Alzheimer's disease which is also commonly referred to as AD, is among the most common forms of dementia, accounting for 60-70% of cases. AD is unfortunately incurable, degenerative and a terminal illness which starts slowly and gets worse over time. The most common early symptom is short-term memory loss. Often found in people over the age of 65 years, Alzheimer's affects about 27 million people worldwide.
As previously mentioned, initial symptoms usually begin with short-term memory loss. As the disease progresses, symptoms can include: problems with language, disorientation (including easily getting lost), mood swings, loss of motivation, not managing self care, and behavioral issues. Eventually people who are struggling with AD will withdraw themselves from family and society.
Although the progression of the disease can vary, the average life expectancy following diagnosis is three to nine years.
No treatments currently stop or reverse the progression of the disease, though some may temporarily improve symptoms. People who are affected will increasingly rely on others for assistance, often putting a burden on a caregiver. The Canadian Government offers many programs such as the Disability Tax Credit and the Registered Disability Savings Plan (RDSP) for people who are suffering from Alzheimer's Disease and are markedly restricted in 1 or more necessary daily activity. Caregiver's may also claim additional benefits.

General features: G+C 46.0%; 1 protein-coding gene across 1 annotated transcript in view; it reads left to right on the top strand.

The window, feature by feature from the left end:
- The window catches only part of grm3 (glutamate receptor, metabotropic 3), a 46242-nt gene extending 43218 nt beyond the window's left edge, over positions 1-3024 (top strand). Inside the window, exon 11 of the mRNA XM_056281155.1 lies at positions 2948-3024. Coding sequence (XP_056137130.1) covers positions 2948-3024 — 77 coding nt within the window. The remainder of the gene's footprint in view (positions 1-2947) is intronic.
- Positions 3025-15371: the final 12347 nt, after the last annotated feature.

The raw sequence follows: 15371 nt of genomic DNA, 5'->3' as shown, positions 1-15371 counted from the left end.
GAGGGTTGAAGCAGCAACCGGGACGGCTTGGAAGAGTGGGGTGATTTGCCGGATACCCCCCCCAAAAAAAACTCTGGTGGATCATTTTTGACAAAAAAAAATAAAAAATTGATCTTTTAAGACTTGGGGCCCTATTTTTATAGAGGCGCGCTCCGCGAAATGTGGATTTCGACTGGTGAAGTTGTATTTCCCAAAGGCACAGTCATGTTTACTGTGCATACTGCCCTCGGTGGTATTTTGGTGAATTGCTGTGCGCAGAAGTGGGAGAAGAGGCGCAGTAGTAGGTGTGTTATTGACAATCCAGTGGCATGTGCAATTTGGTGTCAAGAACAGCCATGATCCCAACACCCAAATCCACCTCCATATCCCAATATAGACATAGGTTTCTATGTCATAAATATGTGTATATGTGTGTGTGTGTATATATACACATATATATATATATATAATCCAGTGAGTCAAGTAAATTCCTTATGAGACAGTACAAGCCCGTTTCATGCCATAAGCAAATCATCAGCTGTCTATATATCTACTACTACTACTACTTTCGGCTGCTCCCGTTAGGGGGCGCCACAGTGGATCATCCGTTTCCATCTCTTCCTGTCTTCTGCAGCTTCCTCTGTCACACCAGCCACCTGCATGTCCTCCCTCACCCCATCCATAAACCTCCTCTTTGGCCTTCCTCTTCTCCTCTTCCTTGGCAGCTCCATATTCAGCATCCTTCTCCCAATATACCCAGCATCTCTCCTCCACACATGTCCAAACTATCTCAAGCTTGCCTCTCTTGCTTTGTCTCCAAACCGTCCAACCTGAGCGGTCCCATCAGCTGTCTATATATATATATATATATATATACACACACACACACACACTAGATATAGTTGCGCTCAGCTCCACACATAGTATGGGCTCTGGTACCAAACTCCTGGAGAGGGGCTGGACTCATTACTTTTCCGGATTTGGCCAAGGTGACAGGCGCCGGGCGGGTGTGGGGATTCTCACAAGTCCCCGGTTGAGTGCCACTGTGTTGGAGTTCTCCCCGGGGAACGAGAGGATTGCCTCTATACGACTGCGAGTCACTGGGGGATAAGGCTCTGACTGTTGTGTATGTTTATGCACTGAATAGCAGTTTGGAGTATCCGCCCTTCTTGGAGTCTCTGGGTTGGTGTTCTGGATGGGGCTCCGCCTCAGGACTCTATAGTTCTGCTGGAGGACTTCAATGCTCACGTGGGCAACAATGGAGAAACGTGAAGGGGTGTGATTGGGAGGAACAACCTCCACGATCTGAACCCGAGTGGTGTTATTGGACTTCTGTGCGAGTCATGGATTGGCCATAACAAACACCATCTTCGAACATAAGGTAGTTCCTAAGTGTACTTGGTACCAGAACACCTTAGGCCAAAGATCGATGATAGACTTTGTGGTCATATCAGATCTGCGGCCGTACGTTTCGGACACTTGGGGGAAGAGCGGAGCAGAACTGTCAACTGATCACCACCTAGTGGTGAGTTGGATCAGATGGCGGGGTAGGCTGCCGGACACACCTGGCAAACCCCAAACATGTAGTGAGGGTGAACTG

If you are a caregiver for someone with Alzheimer's Disease, or if you have been diagnosed with the disease, please contact us today and let us help you maximize the benefits in which you are entitled to.